David Bourget (Western Ontario)
David Chalmers (ANU, NYU)
Rafael De Clercq
Jack Alan Reynolds
Learn more about PhilPapers
Mind 124 (494):493-516 (2015)
Pain asymbolics feel pain, but act as if they are indifferent to it. Nikola Grahek argues that such patients present a clear counterexample to motivationalism about pain. I argue that Grahek has mischaracterized pain asymbolia. Properly understood, asymbolics have lost a general capacity to care about their bodily integrity. Asymbolics’ indifference to pain thus does not show something about the intrinsic nature of pain; it shows something about the relationship between pains and subjects, and how that relationship might break down. I explore the consequences of such a view for both motivationalism and the categorization of pain asymbolia as a syndrome, arguing for a close link between asymbolia and various forms of depersonalization
|Keywords||No keywords specified (fix it)|
|Categories||categorize this paper)|
Setup an account with your affiliations in order to access resources via your University's proxy server
Configure custom proxy (use this if your affiliation does not provide a proxy)
|Through your library|
References found in this work BETA
No references found.
Citations of this work BETA
No citations found.
Similar books and articles
David Bain (2011). The Imperative View of Pain. Journal of Consciousness Studies 18 (9-10):164-85.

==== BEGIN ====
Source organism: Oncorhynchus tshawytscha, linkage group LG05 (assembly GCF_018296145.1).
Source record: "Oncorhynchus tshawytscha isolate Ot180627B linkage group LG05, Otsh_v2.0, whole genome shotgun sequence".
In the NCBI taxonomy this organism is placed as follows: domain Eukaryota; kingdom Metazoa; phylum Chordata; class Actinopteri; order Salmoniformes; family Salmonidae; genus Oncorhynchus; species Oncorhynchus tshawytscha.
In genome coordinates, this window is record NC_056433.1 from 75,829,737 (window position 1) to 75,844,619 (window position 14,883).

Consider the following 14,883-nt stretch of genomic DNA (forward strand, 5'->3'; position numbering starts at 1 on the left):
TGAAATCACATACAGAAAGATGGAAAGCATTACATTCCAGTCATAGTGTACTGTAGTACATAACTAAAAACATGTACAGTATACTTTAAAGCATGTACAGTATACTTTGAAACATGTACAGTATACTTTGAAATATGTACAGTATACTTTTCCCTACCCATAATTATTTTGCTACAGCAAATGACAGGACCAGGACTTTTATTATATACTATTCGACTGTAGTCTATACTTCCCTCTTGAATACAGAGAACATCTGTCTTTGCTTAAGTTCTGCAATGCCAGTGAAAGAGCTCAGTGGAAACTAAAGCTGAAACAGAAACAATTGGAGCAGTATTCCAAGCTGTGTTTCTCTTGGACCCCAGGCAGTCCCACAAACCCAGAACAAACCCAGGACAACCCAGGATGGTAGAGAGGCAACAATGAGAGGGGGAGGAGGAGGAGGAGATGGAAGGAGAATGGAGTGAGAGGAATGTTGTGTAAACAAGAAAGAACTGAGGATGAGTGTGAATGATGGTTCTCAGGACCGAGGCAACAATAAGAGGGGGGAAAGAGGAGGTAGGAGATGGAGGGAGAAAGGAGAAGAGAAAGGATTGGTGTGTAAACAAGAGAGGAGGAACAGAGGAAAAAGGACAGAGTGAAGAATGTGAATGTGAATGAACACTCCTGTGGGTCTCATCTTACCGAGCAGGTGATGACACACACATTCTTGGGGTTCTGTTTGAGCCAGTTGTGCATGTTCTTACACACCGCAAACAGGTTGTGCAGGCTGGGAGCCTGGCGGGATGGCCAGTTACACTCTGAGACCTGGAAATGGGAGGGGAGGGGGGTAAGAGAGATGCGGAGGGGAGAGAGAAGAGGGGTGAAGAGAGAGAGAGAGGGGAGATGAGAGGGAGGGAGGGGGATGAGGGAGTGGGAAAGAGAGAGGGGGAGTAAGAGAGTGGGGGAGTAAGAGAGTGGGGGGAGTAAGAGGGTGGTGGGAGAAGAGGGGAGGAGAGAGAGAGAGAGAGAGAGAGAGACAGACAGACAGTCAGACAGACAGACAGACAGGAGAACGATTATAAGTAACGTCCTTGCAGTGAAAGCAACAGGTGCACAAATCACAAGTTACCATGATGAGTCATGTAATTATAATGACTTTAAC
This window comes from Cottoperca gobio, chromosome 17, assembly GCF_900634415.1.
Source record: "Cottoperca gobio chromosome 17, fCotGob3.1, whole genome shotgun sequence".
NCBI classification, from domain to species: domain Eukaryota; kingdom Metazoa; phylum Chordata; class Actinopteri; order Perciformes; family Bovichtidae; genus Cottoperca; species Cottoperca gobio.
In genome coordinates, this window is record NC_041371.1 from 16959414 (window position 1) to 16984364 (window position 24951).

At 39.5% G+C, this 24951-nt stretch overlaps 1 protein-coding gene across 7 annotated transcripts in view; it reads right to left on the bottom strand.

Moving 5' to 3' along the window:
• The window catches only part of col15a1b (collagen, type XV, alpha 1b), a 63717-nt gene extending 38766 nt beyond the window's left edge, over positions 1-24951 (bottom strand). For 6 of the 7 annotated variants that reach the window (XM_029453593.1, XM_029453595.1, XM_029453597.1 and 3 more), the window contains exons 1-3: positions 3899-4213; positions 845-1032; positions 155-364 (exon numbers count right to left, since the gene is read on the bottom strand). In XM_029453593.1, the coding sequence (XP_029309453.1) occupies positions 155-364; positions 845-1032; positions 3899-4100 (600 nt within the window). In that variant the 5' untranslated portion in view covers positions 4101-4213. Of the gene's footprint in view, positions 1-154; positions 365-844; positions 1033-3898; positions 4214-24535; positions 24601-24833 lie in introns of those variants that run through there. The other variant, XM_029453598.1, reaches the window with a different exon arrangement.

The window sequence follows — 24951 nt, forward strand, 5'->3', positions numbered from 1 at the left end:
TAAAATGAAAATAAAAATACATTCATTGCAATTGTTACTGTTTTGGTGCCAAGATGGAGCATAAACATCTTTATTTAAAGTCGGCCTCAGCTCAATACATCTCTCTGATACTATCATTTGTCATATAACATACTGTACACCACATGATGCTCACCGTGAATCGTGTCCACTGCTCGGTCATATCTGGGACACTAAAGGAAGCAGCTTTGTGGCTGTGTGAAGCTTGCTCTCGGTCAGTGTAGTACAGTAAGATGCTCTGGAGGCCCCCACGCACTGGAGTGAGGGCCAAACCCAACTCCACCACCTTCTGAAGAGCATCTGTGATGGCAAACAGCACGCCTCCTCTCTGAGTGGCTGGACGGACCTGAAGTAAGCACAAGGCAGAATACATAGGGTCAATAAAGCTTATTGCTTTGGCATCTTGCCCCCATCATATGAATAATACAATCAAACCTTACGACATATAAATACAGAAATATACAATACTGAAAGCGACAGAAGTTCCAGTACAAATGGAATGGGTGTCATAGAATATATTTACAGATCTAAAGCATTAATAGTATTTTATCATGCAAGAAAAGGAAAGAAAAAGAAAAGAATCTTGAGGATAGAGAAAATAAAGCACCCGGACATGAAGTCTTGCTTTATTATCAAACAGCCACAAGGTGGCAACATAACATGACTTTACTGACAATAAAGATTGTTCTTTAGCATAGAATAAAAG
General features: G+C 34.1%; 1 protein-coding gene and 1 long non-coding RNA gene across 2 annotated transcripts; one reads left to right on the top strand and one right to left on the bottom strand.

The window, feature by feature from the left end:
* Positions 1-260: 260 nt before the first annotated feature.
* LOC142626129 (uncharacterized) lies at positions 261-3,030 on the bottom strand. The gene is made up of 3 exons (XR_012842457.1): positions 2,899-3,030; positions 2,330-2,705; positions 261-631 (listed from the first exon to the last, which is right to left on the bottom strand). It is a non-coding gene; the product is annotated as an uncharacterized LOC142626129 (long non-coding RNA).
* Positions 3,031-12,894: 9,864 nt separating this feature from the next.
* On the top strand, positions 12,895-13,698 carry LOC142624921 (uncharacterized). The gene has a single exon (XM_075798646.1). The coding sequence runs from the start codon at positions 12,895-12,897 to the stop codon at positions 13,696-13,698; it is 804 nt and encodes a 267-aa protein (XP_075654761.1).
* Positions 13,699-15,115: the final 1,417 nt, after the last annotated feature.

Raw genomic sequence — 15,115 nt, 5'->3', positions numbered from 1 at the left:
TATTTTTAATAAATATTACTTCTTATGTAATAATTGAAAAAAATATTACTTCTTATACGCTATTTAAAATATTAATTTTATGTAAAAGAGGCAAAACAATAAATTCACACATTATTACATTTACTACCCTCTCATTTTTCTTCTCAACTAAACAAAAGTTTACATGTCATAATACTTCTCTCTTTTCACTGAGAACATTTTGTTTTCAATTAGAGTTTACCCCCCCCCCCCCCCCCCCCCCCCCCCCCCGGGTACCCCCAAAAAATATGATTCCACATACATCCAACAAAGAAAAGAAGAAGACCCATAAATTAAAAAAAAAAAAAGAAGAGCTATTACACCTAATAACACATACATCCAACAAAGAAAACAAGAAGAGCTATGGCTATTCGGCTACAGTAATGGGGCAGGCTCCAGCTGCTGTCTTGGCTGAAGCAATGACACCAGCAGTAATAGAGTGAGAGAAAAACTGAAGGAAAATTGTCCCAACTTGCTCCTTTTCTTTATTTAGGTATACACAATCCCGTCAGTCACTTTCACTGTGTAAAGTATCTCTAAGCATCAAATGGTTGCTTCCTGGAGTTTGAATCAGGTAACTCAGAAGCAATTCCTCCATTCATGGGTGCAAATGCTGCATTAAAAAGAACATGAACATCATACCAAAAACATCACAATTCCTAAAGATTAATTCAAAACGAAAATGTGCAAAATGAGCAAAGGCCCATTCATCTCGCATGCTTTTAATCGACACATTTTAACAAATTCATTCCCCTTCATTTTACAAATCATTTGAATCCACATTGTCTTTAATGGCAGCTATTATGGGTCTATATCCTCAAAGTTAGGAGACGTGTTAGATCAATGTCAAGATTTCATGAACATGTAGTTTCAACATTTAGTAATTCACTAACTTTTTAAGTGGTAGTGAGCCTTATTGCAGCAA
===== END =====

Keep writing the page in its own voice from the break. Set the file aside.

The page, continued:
Donald F. Gustafson (2000). On the Supposed Utility of a Folk Theory of Pain. Brain and Mind 1 (2):223-228.
Brendan O'Sullivan & Robert Schroer (2012). Painful Reasons: Representationalism as a Theory of Pain. Philosophical Quarterly 62 (249):737-758.
David Bain (2013). What Makes Pains Unpleasant? Philosophical Studies 166 (1):69-89.
Colin Klein (2010). Response to Tumulty on Pain and Imperatives. Journal of Philosophy 107 (10):554-557.
David Bain (2007). The Location of Pains. Philosophical Papers 36 (2):171-205.
David Lewis (1980). Mad Pain and Martian Pain. In Ned Block (ed.), Readings in the Philosophy of Psychology. , Vol. 216-222.
Abraham Olivier (2003). When Pains Are Mental Objects. Philosophical Studies 115 (1):33-53.
Colin Klein (2012). Imperatives, Phantom Pains, and Hallucination by Presupposition. Philosophical Psychology 25 (6):917-928.
Kevin Reuter (2011). Distinguishing the Appearance From the Reality of Pain. Journal of Consciousness Studies 18 (9-10):94-109.
Paul Noordhof (2002). More in Pain. Analysis 62 (2):153-154.
Donald F. Gustafson (1998). Pain, Qualia, and the Explanatory Gap. Philosophical Psychology 11 (3):371-387.
William G. Lycan (1987). Functionalism and Essence. In Consciousness. Mit Press.
Norton Nelkin (1994). Reconsidering Pain. Philosophical Psychology 7 (3):325-43.
Added to index2011-08-12
Total downloads35 ( #59,895 of 1,692,696 )
Recent downloads (6 months)2 ( #108,995 of 1,692,696 )
How can I increase my downloads?